My daughter is 2 months old now. I breastfed her for the first four to six weeks, then put her on a bottle. I want to go back to breastfeeding. Is my milk still there, and will she get any if I start breastfeeding her?
The good news is that having nursed for more than a month you might be able to get your milk back. The operative work is "might." It is hard to predict if you can be fully successful, but it is worth a try.
Hand express and use a good electric breast pump every two to three hours, six to eight times a day, even if you only get a small amount out at first. Put your baby
to the breast whenever she seems hungry, even if you have to bottle-feed afterward. The more skin to skin contact the better. Drink mothers' milk tea and take some fenugreek, an herbal supplement. In as little as 72 hours you may see an increase in milk production, but give it at least two weeks.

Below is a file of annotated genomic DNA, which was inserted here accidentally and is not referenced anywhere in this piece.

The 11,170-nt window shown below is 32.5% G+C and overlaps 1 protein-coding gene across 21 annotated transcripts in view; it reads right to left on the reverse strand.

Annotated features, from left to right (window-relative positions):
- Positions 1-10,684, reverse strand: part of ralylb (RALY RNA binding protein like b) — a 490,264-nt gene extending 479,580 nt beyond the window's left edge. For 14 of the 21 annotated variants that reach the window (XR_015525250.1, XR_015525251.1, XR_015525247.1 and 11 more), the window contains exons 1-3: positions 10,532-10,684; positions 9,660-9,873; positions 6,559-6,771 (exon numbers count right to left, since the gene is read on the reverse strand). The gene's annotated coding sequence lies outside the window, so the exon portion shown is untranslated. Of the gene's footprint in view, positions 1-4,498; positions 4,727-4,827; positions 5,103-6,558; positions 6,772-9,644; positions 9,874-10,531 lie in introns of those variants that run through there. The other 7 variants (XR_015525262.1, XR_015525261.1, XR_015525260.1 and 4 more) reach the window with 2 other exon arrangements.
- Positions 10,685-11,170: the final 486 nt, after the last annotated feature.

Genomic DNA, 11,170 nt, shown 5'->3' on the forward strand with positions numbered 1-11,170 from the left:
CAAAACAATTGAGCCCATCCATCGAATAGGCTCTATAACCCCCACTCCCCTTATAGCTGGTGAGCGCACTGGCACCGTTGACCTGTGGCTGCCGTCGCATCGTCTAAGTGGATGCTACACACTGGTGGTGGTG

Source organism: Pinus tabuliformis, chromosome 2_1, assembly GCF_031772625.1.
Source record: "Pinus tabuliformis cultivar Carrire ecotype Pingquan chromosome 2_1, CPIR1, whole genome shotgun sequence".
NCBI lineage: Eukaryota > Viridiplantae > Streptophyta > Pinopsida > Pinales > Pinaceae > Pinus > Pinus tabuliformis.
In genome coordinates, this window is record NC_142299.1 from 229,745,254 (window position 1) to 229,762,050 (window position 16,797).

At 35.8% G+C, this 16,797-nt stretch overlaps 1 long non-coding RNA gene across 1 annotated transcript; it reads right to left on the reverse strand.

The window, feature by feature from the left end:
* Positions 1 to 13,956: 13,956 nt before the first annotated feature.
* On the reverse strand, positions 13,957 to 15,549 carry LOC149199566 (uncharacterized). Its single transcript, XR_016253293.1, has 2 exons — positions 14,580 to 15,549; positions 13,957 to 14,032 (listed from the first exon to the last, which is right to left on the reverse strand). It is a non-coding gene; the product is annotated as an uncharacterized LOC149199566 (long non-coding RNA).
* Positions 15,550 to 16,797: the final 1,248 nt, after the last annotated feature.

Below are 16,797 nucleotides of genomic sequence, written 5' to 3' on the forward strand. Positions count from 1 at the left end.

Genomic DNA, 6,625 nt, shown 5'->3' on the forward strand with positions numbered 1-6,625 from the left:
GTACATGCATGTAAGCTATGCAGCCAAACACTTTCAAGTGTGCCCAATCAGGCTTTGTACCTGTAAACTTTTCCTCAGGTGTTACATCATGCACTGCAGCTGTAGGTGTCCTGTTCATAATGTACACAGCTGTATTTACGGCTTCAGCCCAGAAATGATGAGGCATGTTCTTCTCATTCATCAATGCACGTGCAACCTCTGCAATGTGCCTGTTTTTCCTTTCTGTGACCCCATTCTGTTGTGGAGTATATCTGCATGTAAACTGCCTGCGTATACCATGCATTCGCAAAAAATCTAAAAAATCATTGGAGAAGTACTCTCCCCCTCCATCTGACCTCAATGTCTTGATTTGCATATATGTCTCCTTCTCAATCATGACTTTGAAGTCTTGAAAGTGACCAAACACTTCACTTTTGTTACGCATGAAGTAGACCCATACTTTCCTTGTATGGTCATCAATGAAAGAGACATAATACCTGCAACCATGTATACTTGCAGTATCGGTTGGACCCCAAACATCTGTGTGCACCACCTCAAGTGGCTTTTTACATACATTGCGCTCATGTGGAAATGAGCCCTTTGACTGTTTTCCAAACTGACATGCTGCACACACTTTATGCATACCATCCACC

You may have trouble getting your daughter to latch onto your breast if she has grown accustomed to an artificial nipple. This is where a lactation consultant can be helpful. Ask your health care provider for a referral. There are devices such as nipple shields and supplemental feeders that can overcome nipple confusion in the baby
. Sometimes a prescription medication (Reglan) can improve your milk supply and let-down.
If you are only partly successful at resuming breastfeeding
, be glad that your daughter is getting some of the benefits of breast milk. If breastfeeding
does not work for you, do not worry. Infants can do quite well on formula if necessary.